Now let us look at the way most authors present timing patterns. A typical example is:
On the horizontal axis, score time is represented, on the vertical axis local tempo or velocity. One can see that this author connects the measurement points by a straight line. And, indeed, most timing or tempo measurements are presented in the form of a continuous curve instead of just a scattergram of measurements. These curves more or less imply an independent existence, apart from the rhythmic material from which they were measured. But one cannot perceive timing or tempo without events carrying it. The psychologist James Gibson even wrote an article called "Events are perceivable but time is not". And vise versa: "filling up" a time interval by adding an event between two measured points is problematic because it will change the perceived duration of the original interval.
But let's do a critical test and listen to the consequences of representing tempo curves as an abstract entity. If it has indeed an existence of its own we can detach it from the rhythmic material and map it to another piece. The obvious piece to use here is of course one of the variations.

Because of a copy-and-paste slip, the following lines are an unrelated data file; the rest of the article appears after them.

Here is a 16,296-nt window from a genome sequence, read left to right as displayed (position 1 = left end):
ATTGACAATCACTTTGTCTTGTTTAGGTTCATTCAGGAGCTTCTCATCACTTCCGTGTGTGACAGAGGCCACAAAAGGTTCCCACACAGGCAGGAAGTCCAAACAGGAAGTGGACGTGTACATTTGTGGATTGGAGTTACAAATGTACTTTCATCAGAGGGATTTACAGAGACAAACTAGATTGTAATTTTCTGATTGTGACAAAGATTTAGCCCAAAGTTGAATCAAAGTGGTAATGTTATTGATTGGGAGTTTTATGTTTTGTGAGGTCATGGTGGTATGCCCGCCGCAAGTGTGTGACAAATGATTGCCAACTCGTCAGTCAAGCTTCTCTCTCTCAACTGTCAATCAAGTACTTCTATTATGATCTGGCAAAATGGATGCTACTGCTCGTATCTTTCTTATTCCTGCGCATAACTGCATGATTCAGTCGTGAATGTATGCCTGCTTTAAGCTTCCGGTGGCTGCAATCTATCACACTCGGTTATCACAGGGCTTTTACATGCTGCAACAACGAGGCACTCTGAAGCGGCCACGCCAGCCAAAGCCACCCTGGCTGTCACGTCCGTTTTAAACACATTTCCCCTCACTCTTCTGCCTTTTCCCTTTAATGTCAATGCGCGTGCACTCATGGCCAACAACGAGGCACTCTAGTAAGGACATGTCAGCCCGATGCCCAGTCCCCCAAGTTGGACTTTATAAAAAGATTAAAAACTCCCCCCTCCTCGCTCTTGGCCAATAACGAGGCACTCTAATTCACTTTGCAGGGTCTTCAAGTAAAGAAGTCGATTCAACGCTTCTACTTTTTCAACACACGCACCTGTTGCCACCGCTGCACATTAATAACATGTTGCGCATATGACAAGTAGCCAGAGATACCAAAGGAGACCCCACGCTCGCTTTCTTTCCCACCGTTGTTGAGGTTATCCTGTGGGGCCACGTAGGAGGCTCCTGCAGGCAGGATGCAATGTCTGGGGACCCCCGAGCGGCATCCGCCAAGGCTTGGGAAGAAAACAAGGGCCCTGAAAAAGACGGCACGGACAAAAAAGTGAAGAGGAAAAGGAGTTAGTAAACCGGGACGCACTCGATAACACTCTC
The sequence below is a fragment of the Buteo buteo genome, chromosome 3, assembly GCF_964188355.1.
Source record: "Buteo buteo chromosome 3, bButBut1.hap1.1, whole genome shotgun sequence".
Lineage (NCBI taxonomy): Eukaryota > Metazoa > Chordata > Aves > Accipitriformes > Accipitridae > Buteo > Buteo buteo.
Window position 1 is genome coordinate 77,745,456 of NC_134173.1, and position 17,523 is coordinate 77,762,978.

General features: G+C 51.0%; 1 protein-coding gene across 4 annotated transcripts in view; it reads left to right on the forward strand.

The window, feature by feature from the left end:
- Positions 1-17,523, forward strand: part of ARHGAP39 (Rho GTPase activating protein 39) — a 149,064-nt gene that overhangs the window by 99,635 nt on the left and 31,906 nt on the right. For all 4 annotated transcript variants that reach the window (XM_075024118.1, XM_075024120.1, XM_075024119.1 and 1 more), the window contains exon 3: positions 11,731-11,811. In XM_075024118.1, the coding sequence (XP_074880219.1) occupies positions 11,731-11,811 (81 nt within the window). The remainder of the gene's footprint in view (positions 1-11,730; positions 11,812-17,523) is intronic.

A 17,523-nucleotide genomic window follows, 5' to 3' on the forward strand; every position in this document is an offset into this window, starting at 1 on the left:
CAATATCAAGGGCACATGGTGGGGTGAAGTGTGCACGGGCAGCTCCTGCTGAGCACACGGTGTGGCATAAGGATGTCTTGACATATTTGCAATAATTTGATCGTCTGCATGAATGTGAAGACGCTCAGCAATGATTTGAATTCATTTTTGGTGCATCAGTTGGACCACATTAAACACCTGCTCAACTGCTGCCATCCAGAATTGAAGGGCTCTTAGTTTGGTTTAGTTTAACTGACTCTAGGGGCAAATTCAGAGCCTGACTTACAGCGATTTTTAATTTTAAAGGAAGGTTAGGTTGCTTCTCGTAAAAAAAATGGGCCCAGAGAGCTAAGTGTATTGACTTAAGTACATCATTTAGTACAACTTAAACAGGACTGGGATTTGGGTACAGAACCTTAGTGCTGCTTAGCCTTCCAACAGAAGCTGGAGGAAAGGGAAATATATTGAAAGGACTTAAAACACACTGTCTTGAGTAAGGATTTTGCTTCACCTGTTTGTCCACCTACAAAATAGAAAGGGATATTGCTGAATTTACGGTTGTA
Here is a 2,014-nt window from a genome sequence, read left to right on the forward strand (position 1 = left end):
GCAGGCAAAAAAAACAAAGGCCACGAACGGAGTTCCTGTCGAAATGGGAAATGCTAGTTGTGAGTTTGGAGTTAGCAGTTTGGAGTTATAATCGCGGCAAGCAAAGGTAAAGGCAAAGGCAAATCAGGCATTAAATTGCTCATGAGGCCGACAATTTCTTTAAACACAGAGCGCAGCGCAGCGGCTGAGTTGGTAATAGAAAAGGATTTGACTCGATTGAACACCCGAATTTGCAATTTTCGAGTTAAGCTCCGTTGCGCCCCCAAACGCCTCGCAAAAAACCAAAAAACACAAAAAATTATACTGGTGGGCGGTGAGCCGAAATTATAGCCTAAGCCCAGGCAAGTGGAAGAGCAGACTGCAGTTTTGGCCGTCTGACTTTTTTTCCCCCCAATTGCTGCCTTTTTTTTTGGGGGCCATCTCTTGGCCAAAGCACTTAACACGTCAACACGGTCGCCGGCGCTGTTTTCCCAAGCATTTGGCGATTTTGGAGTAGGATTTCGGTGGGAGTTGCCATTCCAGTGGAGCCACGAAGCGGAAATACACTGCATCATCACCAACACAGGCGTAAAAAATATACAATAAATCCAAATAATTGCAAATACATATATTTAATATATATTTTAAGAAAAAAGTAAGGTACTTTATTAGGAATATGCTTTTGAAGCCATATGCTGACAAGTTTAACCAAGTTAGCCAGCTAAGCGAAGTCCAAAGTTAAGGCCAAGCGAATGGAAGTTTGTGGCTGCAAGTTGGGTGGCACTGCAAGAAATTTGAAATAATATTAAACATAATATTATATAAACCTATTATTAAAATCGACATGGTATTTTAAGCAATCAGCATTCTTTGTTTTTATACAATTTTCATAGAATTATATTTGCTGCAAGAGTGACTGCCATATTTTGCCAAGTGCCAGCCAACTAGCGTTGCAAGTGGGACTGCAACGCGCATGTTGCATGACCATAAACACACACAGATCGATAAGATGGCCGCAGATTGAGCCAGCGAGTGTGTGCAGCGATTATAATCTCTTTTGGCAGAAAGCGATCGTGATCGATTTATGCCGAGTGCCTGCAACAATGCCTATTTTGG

Let us first listen to the score of this first variation, performed mechanically, without expressive timing.
Now we can apply the tempo curve of the performance of the theme to this score of the variation. This is the result:
Most noticeable are the rushing passages in bar 7 and 9, due to the high local tempo found in the theme at those positions, but now used for more notes. A real performance of the variation sounds like this:
It is of course possible to do it the other way around: perform the theme with the tempo measured in the performance.